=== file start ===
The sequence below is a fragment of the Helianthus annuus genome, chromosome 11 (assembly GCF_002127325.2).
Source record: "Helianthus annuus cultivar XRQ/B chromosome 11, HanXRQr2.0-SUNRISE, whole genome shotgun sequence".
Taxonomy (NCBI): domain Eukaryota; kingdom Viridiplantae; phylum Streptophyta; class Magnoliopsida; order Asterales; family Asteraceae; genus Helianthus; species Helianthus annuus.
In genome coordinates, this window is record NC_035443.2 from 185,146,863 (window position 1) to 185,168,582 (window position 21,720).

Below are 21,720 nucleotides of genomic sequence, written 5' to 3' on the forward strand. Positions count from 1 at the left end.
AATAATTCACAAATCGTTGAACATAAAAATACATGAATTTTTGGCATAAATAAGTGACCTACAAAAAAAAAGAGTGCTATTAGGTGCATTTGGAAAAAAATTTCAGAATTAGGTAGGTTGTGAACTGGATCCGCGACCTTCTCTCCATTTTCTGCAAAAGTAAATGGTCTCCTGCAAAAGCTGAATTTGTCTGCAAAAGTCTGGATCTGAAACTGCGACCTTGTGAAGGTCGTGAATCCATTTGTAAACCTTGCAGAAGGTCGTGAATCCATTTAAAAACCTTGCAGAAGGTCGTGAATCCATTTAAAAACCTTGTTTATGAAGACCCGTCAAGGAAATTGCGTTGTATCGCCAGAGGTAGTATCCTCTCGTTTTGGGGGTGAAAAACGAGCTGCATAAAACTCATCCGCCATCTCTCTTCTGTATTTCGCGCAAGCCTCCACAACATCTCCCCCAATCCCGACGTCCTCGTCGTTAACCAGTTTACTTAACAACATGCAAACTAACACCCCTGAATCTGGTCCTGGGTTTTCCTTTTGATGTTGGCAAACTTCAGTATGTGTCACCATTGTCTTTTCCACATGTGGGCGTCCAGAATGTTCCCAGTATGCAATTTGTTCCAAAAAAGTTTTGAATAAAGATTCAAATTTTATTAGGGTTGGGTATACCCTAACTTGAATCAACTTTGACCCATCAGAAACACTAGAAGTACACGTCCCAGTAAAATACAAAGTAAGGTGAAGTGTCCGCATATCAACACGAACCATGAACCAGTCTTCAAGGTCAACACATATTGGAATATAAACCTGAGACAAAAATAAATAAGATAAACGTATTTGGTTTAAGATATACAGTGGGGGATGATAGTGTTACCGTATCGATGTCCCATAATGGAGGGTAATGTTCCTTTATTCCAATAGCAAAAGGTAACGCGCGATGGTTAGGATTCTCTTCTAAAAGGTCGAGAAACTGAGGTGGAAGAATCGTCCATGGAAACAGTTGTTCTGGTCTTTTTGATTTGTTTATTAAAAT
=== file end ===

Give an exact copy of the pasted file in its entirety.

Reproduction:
The sequence below is a fragment of the Helianthus annuus genome, chromosome 11 (assembly GCF_002127325.2).
Source record: "Helianthus annuus cultivar XRQ/B chromosome 11, HanXRQr2.0-SUNRISE, whole genome shotgun sequence".
Taxonomy (NCBI): domain Eukaryota; kingdom Viridiplantae; phylum Streptophyta; class Magnoliopsida; order Asterales; family Asteraceae; genus Helianthus; species Helianthus annuus.
In genome coordinates, this window is record NC_035443.2 from 185,146,863 (window position 1) to 185,168,582 (window position 21,720).

Below are 21,720 nucleotides of genomic sequence, written 5' to 3' on the forward strand. Positions count from 1 at the left end.
AATAATTCACAAATCGTTGAACATAAAAATACATGAATTTTTGGCATAAATAAGTGACCTACAAAAAAAAAGAGTGCTATTAGGTGCATTTGGAAAAAAATTTCAGAATTAGGTAGGTTGTGAACTGGATCCGCGACCTTCTCTCCATTTTCTGCAAAAGTAAATGGTCTCCTGCAAAAGCTGAATTTGTCTGCAAAAGTCTGGATCTGAAACTGCGACCTTGTGAAGGTCGTGAATCCATTTGTAAACCTTGCAGAAGGTCGTGAATCCATTTAAAAACCTTGCAGAAGGTCGTGAATCCATTTAAAAACCTTGTTTATGAAGACCCGTCAAGGAAATTGCGTTGTATCGCCAGAGGTAGTATCCTCTCGTTTTGGGGGTGAAAAACGAGCTGCATAAAACTCATCCGCCATCTCTCTTCTGTATTTCGCGCAAGCCTCCACAACATCTCCCCCAATCCCGACGTCCTCGTCGTTAACCAGTTTACTTAACAACATGCAAACTAACACCCCTGAATCTGGTCCTGGGTTTTCCTTTTGATGTTGGCAAACTTCAGTATGTGTCACCATTGTCTTTTCCACATGTGGGCGTCCAGAATGTTCCCAGTATGCAATTTGTTCCAAAAAAGTTTTGAATAAAGATTCAAATTTTATTAGGGTTGGGTATACCCTAACTTGAATCAACTTTGACCCATCAGAAACACTAGAAGTACACGTCCCAGTAAAATACAAAGTAAGGTGAAGTGTCCGCATATCAACACGAACCATGAACCAGTCTTCAAGGTCAACACATATTGGAATATAAACCTGAGACAAAAATAAATAAGATAAACGTATTTGGTTTAAGATATACAGTGGGGGATGATAGTGTTACCGTATCGATGTCCCATAATGGAGGGTAATGTTCCTTTATTCCAATAGCAAAAGGTAACGCGCGATGGTTAGGATTCTCTTCTAAAAGGTCGAGAAACTGAGGTGGAAGAATCGTCCATGGAAACAGTTGTTCTGGTCTTTTTGATTTGTTTATTAAAAT